Most local business owners involved in the cruise tourism industry have expressed concerns about the conditions at the George Town port and the Spotts terminals, as well as a number of other issues, and have suggested some interim improvements are needed. However, their main concern is the pressing need to begin work on the cruise berthing facilities.
Stefan Baraud recently told CNS that the talks between government and Dart regarding the cruise berthing project were still on track, and although there are now some significant changes to the original model, DECCO (Dart’s construction company) is still very much on board with the project, which will be a private finance initiative.
With no news, however, on when the project will actually break ground and an ultimate completion date, the DoT is pressing on with programmes for taxi and tour operators and information providers at the port with the hope of improving the visitor experience at the terminals as they are now.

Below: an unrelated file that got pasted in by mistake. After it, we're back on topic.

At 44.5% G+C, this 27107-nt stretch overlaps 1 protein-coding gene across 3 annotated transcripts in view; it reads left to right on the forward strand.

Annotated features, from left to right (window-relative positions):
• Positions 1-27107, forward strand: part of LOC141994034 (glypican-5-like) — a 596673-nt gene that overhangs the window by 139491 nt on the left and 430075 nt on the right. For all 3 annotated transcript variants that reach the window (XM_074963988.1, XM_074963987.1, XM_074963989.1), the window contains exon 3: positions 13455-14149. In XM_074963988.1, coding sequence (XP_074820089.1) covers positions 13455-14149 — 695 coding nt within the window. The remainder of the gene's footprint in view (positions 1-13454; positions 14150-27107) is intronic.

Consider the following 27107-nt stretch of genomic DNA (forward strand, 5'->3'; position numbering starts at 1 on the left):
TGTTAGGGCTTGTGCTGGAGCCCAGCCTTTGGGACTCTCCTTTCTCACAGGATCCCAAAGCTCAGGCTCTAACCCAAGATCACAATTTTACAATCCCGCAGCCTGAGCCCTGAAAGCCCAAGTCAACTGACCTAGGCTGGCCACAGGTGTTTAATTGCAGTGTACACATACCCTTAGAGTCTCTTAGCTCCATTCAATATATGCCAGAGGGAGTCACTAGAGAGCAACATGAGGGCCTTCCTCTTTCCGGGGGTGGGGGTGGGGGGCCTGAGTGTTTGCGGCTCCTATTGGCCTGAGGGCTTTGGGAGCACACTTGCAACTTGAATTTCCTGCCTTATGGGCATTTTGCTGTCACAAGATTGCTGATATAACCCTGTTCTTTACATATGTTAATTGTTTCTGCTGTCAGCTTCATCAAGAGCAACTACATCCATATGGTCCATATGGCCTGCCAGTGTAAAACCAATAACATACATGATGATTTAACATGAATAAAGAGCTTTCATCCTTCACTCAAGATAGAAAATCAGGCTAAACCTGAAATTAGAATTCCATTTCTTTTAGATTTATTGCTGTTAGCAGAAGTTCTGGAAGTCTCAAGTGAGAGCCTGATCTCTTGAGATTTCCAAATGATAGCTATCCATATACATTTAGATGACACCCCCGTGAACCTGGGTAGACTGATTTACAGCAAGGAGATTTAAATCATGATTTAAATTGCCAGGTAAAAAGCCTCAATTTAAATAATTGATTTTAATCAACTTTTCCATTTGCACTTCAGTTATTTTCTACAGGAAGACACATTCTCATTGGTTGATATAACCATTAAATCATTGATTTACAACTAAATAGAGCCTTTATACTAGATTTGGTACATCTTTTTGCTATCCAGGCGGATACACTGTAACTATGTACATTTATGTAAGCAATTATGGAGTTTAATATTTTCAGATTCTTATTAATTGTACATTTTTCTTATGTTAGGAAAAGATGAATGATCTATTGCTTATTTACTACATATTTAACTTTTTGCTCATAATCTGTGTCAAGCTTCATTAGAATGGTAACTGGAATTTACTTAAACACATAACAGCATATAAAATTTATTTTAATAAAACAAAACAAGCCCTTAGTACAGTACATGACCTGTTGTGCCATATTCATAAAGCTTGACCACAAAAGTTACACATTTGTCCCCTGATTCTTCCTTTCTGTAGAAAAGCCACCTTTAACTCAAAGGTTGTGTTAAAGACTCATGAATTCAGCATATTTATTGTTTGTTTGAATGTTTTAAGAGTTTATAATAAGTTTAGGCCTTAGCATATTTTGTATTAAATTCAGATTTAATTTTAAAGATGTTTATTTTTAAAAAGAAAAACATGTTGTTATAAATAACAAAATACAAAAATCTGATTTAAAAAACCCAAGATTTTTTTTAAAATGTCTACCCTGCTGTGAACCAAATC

The department said Janet Holness, a member of DoT’s PRIDE team, will be focusing on operations at the terminals and will deliver training to cruise operators working there. Cruise Officer Melisa Ebanks will also provide operators with the information and skills to encourage visitors to return to the island.
 “The Cayman Islands has been known for its warmth and its welcoming hospitality services and the PRIDE programme is aimed at taking this to a higher level by implementing service standards and ensuring everyone knows, shares and show PRIDE to continue our success in the tourism industry,” Richards added.
At the beginning of the new fiscal year, the PRIDE programme focused on assisting operators at the ports to improve their service delivery, officials from DoT said. The first phase of the initiative was to apply the enhancement process to the cruise ports, with the second phase directed at the airports. At the start of this programme, all public transport drivers operating at seaports and airports received customer service training. To date, over 400 drivers have received PRIDE training and additional training is being developed to fully immerse these operators in service enhancement.
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  1. Anon says: